Folk life celebrated

Published 9:52 pm Saturday, June 27, 2009

Housed under one roof sat a couple of quilters busy transforming a rainbow of scrap fabric to a beautiful work, a wood caver showing his craft and a room of adults caning chairs.

The activities exemplified the very point of Black Belt Treasures’ Folk Life Festival, which was held from 10 a.m.-3 p.m. Saturday.

“We started the festival our first year we were open, which was 2005,” Black Belt Treasures Director Sulynn Creswell said. “It began to show people how are artists actually create their works.”

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Black Belt Treasures, a non-profit organization located in Camden, began as an outlet to publicize and display the unique talents of area artists. Black Belt Treasures now represents over 250 artisans, which include everything from painters and sculptors to potters and basket-weavers.

Because the organization is about preserving the area’s crafts, organizers and artists thought it would be a befitting idea to have some sort of community project.

Potter Kristin Law thought of an idea she had seen before — a community pottery project.

“I did this when I was a curator of a museum in North Carolina,” she said. “I thought it would be a great project to do today. Everyone will be able to add a ring to the existing pot and continue to build it throughout the day. Once it is finished, it will be fired and then set on display at Black Belt Treasures.”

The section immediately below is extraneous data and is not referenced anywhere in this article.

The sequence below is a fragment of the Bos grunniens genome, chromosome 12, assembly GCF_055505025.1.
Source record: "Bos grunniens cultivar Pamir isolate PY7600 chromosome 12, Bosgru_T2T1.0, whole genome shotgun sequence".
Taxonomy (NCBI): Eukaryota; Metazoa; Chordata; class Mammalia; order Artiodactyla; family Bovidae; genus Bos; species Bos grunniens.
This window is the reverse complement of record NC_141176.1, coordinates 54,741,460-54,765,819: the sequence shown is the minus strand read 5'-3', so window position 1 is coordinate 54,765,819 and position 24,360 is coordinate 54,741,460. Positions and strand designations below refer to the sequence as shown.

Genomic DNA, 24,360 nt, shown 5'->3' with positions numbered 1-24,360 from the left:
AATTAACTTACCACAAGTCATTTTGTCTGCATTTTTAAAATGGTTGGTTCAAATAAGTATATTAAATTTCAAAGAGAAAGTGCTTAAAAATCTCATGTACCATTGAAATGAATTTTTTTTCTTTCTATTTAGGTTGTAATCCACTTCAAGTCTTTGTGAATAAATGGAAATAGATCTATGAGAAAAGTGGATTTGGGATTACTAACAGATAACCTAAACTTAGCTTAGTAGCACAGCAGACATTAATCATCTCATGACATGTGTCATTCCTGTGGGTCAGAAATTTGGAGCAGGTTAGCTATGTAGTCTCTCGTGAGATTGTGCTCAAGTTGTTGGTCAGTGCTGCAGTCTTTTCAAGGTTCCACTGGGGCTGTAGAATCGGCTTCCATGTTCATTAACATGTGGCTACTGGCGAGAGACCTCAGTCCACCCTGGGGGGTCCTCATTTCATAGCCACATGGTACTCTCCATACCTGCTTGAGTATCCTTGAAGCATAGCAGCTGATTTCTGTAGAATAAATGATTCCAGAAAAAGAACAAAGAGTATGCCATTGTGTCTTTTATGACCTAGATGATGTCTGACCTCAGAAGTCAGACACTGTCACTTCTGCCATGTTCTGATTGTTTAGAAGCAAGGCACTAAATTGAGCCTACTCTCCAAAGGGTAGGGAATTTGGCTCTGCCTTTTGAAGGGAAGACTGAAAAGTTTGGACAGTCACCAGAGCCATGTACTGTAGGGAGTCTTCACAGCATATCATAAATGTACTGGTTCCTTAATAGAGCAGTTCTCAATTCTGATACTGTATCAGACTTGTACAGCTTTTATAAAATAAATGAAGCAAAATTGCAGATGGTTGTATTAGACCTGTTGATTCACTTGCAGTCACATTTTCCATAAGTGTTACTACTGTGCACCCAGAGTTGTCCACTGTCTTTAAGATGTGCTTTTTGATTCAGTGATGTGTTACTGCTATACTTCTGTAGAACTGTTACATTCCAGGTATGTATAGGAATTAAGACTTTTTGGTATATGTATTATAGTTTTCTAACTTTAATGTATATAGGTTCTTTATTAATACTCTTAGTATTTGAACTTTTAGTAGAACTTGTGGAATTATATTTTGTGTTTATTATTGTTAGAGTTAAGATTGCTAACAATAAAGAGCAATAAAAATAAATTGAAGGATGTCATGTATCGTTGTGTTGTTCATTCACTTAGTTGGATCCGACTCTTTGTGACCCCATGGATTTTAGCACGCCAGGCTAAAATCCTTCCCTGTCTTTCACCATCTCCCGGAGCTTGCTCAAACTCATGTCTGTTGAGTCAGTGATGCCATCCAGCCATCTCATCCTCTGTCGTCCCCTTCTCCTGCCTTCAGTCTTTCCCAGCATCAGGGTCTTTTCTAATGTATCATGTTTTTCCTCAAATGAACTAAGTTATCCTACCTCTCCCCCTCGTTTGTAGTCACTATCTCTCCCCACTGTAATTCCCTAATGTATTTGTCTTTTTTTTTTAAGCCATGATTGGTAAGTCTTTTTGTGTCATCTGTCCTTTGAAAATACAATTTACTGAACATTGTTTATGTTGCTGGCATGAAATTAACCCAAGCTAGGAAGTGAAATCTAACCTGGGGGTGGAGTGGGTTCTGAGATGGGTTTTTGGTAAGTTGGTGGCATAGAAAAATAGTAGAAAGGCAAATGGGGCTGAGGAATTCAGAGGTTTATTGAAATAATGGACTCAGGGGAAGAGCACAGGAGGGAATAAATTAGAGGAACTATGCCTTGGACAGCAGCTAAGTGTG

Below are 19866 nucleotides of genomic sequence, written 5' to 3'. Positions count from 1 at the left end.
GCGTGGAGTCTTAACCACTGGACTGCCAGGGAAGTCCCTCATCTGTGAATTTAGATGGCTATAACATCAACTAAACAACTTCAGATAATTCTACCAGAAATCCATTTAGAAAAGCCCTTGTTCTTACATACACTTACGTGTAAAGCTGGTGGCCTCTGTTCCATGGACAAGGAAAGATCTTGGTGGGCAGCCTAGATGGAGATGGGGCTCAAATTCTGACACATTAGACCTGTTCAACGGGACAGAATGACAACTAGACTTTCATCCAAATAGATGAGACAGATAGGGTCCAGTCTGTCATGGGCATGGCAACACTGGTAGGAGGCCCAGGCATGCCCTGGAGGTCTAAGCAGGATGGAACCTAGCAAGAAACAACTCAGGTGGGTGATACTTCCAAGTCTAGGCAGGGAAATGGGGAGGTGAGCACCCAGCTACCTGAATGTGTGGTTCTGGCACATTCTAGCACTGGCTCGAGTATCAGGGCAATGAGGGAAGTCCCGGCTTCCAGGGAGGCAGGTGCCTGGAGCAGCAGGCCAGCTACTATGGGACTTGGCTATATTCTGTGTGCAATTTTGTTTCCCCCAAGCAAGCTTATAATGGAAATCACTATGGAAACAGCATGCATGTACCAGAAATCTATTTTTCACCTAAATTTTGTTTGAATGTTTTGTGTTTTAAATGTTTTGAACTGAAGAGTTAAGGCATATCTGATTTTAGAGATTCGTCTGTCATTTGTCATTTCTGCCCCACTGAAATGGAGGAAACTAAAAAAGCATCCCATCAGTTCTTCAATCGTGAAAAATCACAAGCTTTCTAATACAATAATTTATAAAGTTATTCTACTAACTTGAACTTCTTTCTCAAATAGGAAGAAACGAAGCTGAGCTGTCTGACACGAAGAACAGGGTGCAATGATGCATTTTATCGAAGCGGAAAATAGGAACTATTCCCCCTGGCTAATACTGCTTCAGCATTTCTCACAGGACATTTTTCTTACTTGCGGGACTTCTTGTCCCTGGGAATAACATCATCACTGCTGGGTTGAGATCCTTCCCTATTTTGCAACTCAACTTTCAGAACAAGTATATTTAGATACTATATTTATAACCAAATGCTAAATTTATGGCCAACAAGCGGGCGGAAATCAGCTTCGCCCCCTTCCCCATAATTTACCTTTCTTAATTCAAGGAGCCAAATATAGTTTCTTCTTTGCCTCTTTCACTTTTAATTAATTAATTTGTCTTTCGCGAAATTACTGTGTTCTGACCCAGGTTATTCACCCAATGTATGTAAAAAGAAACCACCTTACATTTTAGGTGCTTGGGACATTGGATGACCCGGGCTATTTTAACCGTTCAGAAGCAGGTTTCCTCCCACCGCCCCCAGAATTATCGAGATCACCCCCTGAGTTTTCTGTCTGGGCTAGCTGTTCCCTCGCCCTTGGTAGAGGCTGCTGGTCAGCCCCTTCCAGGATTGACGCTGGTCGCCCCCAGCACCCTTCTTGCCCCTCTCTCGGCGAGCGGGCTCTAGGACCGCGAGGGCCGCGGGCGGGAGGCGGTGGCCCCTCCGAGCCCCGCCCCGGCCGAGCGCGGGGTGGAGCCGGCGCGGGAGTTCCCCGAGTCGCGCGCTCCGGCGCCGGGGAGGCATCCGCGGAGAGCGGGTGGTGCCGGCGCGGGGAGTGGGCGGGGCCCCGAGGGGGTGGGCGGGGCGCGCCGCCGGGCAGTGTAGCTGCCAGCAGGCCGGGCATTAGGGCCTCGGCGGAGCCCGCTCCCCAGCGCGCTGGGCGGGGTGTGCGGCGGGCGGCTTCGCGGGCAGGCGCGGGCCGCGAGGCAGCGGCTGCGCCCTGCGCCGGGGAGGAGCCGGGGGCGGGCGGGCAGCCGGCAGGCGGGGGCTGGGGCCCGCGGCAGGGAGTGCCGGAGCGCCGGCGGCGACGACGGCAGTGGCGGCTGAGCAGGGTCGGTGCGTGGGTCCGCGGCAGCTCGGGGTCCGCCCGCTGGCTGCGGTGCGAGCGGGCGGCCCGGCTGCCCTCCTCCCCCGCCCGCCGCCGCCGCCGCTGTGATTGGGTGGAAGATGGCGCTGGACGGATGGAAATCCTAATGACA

Throughout the day, people could watch many demonstrations of talents, hear music from several different acts and sample food from Camden’s Blue Spoon Catering.

All of Saturday’s demonstrations were free to the public due to a grant from the Alabama State Council on the Arts and continued support of Ala-Tom Resource Conservation and Development.

Some visitors to Black Belt Treasures made their first trip on a busy day.

“I’ve wanted to come by here for a long time, but haven’t had the chance,” said Susan Ross, Montgomery. “I stopped by today without knowing all this was going on, but I am so glad I did. It is really amazing to see all the artists at work. Maybe some of it will rub off on me.”

The festival began as a means to promote the kind of interest that Ross has — to continue a tradition of craftsmanship in the Black Belt.

“We are here not only to promote the folk way of life, but to pass along the education it takes to do things like weave baskets or throw pottery,” Croswell said. “We want to keep it commonplace here and it is hard with the demise of art education due to cuts from the poor economy. We just hope that this will peak someone’s interest, who will then teach their children the same craft.”